“My piece of advice would be try to find an app that contains a bit of everything to get started,” Vincent says. “But if you’re having trouble finding the perfect, user-friendly option, choose a couple that might be really close and that are very strong on one or two components. You should try doing those components from one app and maybe choose a different one to complete the program.”

From Daily Mail
'You'll never lose weight going to the gym and exercise DOESN'T boost your mood': Leading expert busts common fitness myths
  •     Dr Michael Mosley told ITV's This Morning the myths harm health and morale
  •     Says our 'reward culture' after the gym means we're likely to gain weight
  •     There is 'no evidence' that endorphins can travel through the brain barrier
  •     And only 20% of us see a big difference in our fitness from regular exercise
By Anna Hodgekiss  7 August 2014

We're constantly being told that exercise is the panacea to many of life's ills.
Not only will it make us fitter, it will help us lose weight and boost our mental health.
But it seems this may have been wrong all along.
Exercise can actually cause us to gain weight - and there's no such thing as an 'endoprhin rush', one expert claims.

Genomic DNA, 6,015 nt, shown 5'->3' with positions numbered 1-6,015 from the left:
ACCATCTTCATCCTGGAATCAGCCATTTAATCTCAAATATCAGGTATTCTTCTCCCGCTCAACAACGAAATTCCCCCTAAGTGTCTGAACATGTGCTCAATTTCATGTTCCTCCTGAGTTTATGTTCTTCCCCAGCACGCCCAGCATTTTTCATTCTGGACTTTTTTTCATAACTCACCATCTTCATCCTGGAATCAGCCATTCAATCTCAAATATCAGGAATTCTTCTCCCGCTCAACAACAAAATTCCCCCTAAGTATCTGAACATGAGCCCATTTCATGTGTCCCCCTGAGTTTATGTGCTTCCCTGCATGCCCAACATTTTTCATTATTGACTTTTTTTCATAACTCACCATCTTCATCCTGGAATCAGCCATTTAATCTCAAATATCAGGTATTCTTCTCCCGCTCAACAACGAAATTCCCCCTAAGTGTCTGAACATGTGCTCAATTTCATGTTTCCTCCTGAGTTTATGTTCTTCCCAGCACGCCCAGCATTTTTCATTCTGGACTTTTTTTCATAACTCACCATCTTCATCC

Dr Michael Mosley, the brains behind the popular 5:2 diet, says countless myths surrounding physical activity are hampering our health - and morale.
'A lot of people think that when you exercise, you can eat what you want - and that the gym will make you happy,' he told ITV's This Morning. 'But this is wrong.'
During the programme, he discussed the common myths that could do more harm than good.
Here, MailOnline outlines his key points...
The key problem is that we reward ourselves with 'treats' after exercise - or have the 'I've been to the gym, so I can eat what I want mentality', says Dr Mosley.
'Exercise is a good way to keep weight off - but it's not a good way to lose it.
'Going to the gym will burn calories - but way less than we think.
'1lb of fat is 3,500 calories - and fat is more energy-dense than dynamite' - so to burn 1lb of fat you'd need to run about 38 miles.'